Tomorrow I will re-learn her name. The woman who made the biggest difference in my life, one that will matter for all eternity, not just to me, but to my family. I knew her only briefly, just a matter of weeks, once a week. But she was so different from anyone I had ever known that she has lived in my mind for years, though her name has long since gone...of course, if you know me, the name thing shouldn't surprise you. ;)
Yesterday, after I hung up from a conversation with the leader of the PSP we are joining, I realized that this woman would know her. I remember only three "facts" about her. She homeschooled through this PSP. She had long hair (I think it was blond). She moved to HI. That last thing is significant enough to make her memorable to the group, I'm sure.
Honestly, it had been a long time since I'd thought of her, and definitely never with her significance really registering.
Last night, I listened to a rather old sermon by the pastor of our new church in which he pointed out that Christians underestimate the difference they can make in the lives of others. I thought of her. She was different. She was, absolutely, different. And that stuck with me.
I knew why she was different. She was a Christian, but more than that. Lots of people these days say they are Christians, but what difference does it make in their lives? Have they changed? Can people tell without knowing that they attend church that they are Christians? Most Christians I've known have mostly been just "nice" people who attend church and probably won't kill you or steal from you. She was different. She lived it. She meant it. Her faith rolled off her in waves. I was ashamed to call myself a Christian in her presence. I knew I didn't have faith like hers. It was in every pore of her being.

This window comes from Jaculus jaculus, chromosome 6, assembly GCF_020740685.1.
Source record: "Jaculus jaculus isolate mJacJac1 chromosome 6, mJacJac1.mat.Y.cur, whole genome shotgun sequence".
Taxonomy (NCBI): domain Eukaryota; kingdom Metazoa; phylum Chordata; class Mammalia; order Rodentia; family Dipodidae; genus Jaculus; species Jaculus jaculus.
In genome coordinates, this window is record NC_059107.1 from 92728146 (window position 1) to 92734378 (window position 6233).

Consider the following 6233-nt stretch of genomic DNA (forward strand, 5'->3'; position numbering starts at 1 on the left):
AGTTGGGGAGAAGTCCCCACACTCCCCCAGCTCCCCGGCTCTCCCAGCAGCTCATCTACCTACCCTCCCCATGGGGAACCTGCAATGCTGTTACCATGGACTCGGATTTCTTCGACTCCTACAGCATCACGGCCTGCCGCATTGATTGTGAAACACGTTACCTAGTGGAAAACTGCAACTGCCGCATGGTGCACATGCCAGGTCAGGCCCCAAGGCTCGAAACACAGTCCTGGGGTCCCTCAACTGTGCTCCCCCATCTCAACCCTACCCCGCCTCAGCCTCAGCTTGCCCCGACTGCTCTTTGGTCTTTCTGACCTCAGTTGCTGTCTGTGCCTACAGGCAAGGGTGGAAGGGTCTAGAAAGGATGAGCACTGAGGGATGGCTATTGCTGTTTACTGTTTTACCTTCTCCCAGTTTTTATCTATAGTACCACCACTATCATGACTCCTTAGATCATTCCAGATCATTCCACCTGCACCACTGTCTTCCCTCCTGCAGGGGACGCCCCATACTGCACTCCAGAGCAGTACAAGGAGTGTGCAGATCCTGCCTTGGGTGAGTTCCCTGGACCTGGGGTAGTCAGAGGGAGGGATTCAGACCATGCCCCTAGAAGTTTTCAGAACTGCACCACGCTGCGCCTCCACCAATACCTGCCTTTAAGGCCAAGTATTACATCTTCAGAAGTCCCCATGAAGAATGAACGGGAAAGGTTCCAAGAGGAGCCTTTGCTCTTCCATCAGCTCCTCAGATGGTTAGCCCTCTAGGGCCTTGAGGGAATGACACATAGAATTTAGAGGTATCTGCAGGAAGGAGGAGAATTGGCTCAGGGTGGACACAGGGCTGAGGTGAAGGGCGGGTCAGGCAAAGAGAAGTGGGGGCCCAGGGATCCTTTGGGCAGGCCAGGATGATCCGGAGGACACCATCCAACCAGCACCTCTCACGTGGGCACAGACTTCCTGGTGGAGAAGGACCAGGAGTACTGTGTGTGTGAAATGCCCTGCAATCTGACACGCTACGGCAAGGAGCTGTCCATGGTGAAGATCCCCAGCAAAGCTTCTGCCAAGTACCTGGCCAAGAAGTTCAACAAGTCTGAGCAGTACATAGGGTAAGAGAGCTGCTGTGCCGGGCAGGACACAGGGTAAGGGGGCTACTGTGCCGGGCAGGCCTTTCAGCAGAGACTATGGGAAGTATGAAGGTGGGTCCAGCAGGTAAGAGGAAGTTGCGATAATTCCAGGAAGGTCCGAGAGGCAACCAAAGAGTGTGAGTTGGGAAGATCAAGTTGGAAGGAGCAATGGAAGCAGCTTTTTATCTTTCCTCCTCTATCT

When she moved I asked God why. I had known her just a few weeks, but I knew she was someone I wanted to be around. Someone I wanted to learn from. Someone who could change my life. But it wasn't God's time. Now it is. And now I hope that I can thank her properly for being so different that I couldn't help but be forced to think about what my faith really was. Especially what it was lacking.
The time is now, and I cannot, will not, go back.
And it's all because one woman lived her faith so fully.
Toward the end of the sermon the pastor asked how far we were willing to go to make sure people we loved were ready to go to heaven. I wonder, how far are we willing? Are we willing to change our lives so radically that people must sit up and take notice? Are we willing to offend our "friends" who are comfortable in this world?
We can make a difference, but we must be willing to be different, be cast out, be looked down on, be gossiped about, be insulted. (Had to throw the hard part in there, just in case I started thinking this was going to be easy.)
But what is all that in light of eternity? Our eternity. The eternity of those around us.